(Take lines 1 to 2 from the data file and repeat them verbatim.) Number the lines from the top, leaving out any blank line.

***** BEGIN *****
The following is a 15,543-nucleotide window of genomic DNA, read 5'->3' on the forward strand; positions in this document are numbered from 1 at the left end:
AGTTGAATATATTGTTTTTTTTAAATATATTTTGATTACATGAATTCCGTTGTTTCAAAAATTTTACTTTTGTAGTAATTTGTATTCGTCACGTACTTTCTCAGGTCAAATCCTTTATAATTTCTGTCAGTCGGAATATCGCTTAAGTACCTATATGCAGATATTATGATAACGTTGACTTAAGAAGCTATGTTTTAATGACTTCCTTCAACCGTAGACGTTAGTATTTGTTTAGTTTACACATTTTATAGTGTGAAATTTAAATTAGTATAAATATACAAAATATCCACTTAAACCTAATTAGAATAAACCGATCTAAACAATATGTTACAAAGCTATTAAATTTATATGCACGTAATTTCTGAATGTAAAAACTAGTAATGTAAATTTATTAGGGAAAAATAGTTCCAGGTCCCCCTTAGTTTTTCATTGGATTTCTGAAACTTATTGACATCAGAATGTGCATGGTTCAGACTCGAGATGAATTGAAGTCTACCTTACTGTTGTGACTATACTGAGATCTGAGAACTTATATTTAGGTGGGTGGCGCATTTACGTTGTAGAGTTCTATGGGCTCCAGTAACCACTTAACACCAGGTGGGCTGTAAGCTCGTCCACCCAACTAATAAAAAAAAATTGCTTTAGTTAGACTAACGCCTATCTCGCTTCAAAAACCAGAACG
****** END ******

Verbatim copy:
The following is a 15,543-nucleotide window of genomic DNA, read 5'->3' on the forward strand; positions in this document are numbered from 1 at the left end:
AGTTGAATATATTGTTTTTTTTAAATATATTTTGATTACATGAATTCCGTTGTTTCAAAAATTTTACTTTTGTAGTAATTTGTATTCGTCACGTACTTTCTCAGGTCAAATCCTTTATAATTTCTGTCAGTCGGAATATCGCTTAAGTACCTATATGCAGATATTATGATAACGTTGACTTAAGAAGCTATGTTTTAATGACTTCCTTCAACCGTAGACGTTAGTATTTGTTTAGTTTACACATTTTATAGTGTGAAATTTAAATTAGTATAAATATACAAAATATCCACTTAAACCTAATTAGAATAAACCGATCTAAACAATATGTTACAAAGCTATTAAATTTATATGCACGTAATTTCTGAATGTAAAAACTAGTAATGTAAATTTATTAGGGAAAAATAGTTCCAGGTCCCCCTTAGTTTTTCATTGGATTTCTGAAACTTATTGACATCAGAATGTGCATGGTTCAGACTCGAGATGAATTGAAGTCTACCTTACTGTTGTGACTATACTGAGATCTGAGAACTTATATTTAGGTGGGTGGCGCATTTACGTTGTAGAGTTCTATGGGCTCCAGTAACCACTTAACACCAGGTGGGCTGTAAGCTCGTCCACCCAACTAATAAAAAAAAATTGCTTTAGTTAGACTAACGCCTATCTCGCTTCAAAAACCAGAACG